The report, released earlier this week and detailed in a Tri-Valley Herald story yesterday, said the “San Joaquin Delta College Board of Trustees has wasted millions of taxpayer dollars and violated open government laws by discussing closed-session matters outside its meetings.” (Click here to read the grand jury report.)

The story said that day after a Feb. 9, 2006, “closed-session meeting (with Delta College board members), phone calls and a faxed letter indicated that one or more board members had relayed confidential information about the ‘breach of contract’ discussion to the developer and his consultant, Dean Andal.”

The grand jury report does not identify Andal by name although a college trustee who made the initial allegations had previously named Andal in Stockton Record story as the recipient of closed-session information.

Andal is, of course, a well-known consultant to PCCP Mountain House, LLC, a group led by Sacramento developer Gerry Kamilos, although he is far from the only consultant on the large project.

According to federal financial disclosure statements, Andal earned $217,589 in 2007 in consultant fees and salary from Kamilos, PCCP Mountain House and another PCCP development called Mariposa Lakes.

With respect to the grand jury investigation, the company was in discussions at the time with San Joaquin Delta College to provide the college with $14 million for infrastructure as the landowner and the college developed their respective properties in Mountain House, a master-planned community near Tracy. Mountain House and Tracy had been engaged in a well-publicized competition for the new college, which Delta College eventually agreed to build in Mountain House.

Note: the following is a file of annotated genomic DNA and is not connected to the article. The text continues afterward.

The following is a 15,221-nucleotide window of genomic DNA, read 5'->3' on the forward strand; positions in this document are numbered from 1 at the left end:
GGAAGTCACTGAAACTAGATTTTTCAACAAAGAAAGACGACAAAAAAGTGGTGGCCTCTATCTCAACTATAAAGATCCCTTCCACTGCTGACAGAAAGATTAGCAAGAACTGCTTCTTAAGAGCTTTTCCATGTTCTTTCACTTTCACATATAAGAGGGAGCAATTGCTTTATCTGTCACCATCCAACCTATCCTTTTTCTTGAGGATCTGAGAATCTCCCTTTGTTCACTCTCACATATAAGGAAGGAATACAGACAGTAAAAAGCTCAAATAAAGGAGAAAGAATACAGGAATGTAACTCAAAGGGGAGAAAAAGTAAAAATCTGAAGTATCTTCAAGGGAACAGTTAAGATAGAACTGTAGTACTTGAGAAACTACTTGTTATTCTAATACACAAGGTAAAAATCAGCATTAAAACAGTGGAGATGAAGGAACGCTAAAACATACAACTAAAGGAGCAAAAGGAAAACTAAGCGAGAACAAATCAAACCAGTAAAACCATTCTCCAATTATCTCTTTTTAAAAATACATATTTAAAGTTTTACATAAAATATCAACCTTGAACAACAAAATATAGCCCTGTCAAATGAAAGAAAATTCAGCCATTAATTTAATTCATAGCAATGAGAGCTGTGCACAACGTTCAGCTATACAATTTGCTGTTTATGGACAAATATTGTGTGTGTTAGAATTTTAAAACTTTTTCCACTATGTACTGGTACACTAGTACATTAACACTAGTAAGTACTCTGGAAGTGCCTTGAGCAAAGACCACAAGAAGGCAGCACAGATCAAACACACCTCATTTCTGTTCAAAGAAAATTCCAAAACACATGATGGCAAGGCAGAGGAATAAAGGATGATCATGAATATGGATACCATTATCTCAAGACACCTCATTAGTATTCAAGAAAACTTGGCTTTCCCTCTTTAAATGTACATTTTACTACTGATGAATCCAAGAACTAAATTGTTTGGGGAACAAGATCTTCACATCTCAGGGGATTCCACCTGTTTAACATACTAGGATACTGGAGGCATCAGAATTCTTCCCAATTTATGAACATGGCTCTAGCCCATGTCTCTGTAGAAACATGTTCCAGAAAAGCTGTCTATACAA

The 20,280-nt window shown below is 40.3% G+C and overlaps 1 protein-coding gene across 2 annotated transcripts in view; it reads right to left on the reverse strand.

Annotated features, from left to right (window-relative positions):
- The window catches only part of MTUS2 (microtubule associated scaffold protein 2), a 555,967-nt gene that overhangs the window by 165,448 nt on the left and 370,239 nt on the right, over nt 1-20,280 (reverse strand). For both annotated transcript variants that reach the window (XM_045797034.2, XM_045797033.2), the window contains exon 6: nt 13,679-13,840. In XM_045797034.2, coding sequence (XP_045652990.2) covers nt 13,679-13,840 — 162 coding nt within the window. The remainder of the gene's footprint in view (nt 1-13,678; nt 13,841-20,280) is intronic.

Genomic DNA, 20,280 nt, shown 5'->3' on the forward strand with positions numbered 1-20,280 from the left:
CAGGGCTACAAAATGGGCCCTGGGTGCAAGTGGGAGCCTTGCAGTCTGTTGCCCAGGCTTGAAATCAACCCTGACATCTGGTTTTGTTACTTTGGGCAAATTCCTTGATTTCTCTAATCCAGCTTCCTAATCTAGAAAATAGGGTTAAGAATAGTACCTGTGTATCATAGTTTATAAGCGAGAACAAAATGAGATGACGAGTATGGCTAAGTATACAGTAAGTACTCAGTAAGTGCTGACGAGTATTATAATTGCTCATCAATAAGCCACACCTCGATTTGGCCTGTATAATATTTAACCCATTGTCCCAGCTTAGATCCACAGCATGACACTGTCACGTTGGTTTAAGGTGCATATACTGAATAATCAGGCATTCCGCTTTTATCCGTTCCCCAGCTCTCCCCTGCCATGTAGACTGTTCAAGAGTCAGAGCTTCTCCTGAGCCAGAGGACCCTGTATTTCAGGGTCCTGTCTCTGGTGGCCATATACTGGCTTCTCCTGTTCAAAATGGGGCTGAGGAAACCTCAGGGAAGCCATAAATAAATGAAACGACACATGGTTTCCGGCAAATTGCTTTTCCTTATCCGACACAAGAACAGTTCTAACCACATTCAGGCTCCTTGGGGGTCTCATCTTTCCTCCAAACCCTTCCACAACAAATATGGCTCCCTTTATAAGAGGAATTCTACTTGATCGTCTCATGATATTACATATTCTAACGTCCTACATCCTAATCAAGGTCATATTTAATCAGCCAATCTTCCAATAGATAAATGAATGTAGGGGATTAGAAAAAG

Andal said he lobbied at least one Delta College board member but said he never received any confidential, closed-session information from any elected official.

“If someone had tried to give me closed-session information, I would have stopped it,” Andal said. “I am very experienced with the requirements of the Brown Act.”

Andal called himself a staunch advocate of the Brown Act, a state law which spells out how publicly elected boards must conduct themselves in both public and closed sessions. Elected officials cannot disclose what was said in closed session and the law limits the topics under which they are permitted to hold discussions outside of the public eye.

Delta College Trustee Ted Simas, however, was quoted in a Stockton Record story of Aug. 21, 2006, saying that Andal had called him on the telephone several hours after the board concluded its Feb. 9 meeting and “had information that could have been obtained only by board members in closed session.” Simas said Andal told him that two college trustees had provided details of the closed-session negotiations to Kamilos. Andal was quoted in the same story saying that he did not remember the conversation.

Despite the conflicting accounts of this incident, watch for this issue to make its way into what will be a fierce general election campaign between Andal and incumbent Rep. Jerry McNerney, D-Pleasanton. Andal is known as a veritable “Boy Scout” and these allegations could call that image into question if the Democrats are able to gain sufficient traction on the issue.